In a paper published last year, cognitive psychologists Henry L. Roediger III and K. Andrew DeSoto tested how well people could recall words from lists they had studied, and how measured they were in their recollections. For words that were actually on the lists, when people were highly confident in their memory, they were also accurate; greater confidence was associated with greater accuracy. But when people mistakenly recalled words that were similar to those on the lists but not actually on the lists – a false memory – they also expressed high confidence. That is, for false memories, higher confidence was associated with lower accuracy.

To complicate matters further, the content of our memories can easily change over time. Nearly a century ago, psychologist Sir Frederic Charles Bartlett conducted a series of experiments that mimicked the “telephone” game, in which you whisper a message to the person next to you, who then passes it along to the person next to them, and so on. Over repeated tellings, the story becomes distorted, with some elements remaining, others vanishing, and entirely new details appearing.

When we recall our own memories, we are not extracting a perfect record of our experiences and playing it back verbatim. Most people believe that memory works this way, but it doesn’t. Instead, we are effectively whispering a message from our past to our present, reconstructing it on the fly each time. We get a lot of details right, but when our memories change, we only “hear” the most recent version of the message, and we may assume that what we believe now is what we always believed. Studies find that even our “flashbulb memories” of emotionally charged events can be distorted and inaccurate, but we cling to them with the greatest of confidence.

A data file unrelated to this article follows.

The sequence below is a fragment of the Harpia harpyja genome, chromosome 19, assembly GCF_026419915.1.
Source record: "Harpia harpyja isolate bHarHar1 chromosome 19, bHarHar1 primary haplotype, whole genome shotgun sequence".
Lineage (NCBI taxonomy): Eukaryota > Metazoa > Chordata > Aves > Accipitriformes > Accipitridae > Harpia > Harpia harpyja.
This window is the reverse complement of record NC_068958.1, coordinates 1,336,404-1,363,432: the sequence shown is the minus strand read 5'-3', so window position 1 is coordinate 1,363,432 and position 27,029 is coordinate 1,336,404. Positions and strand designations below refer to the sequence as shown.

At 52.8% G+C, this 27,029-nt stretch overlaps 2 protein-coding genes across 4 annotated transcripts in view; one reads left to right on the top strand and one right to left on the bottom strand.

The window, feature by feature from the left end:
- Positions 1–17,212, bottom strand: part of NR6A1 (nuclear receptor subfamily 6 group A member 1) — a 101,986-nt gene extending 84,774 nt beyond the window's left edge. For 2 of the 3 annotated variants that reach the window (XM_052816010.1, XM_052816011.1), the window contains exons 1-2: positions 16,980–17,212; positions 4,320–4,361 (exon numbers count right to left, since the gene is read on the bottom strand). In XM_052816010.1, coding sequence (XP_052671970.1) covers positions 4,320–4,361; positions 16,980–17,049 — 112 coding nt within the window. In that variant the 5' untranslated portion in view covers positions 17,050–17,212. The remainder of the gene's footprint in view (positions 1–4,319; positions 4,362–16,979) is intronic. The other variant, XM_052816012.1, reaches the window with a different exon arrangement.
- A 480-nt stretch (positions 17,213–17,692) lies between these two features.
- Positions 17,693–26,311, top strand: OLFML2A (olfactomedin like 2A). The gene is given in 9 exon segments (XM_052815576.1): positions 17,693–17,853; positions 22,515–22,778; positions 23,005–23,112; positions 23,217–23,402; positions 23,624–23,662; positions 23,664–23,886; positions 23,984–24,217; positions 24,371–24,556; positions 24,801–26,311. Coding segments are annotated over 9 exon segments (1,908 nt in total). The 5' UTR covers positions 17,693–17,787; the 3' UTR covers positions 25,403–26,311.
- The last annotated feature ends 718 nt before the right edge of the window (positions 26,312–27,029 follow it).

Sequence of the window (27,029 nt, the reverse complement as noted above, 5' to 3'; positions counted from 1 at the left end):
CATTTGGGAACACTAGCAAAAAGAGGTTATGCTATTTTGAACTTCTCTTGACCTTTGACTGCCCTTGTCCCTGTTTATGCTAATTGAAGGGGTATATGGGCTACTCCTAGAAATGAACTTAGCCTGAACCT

With each retrieval our memories can morph, and so can our confidence in them. This is why a National Academy of Sciences report strongly advises courts to rely on initial statements rather than courtroom proclamations: A witness who only tentatively identifies a suspect in a police station lineup can later claim – sincerely – to be absolutely certain that the defendant in the courtroom committed the crime. In fact, the mere act of describing a person’s appearance can change how likely you are to pick him out of a lineup later. This finding, known as “verbal overshadowing,” had been controversial, but was recently verified in a collective effort by more than 30 separate research labs.

The science of memory distortion has become rigorous and reliable enough to help guide public policy. It should also guide our personal attitudes and actions. In Dr. Tyson’s case, once the evidence of his error was undeniable, he recognized that the evidence outweighs his experience, and publicly apologized.

Dr. Tyson’s decision is especially apt, coming from a scientist. Good scientists remain open to the possibility that they are wrong, and should question their own beliefs until the evidence is overwhelming. We would all be wise to do the same.

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Christopher Chabris, a psychology professor at Union College, and Daniel Simons, a psychology professor at the University of Illinois, are the authors of This is an edited version of an article that ran in the DEC. 1, 2014 opinion pages.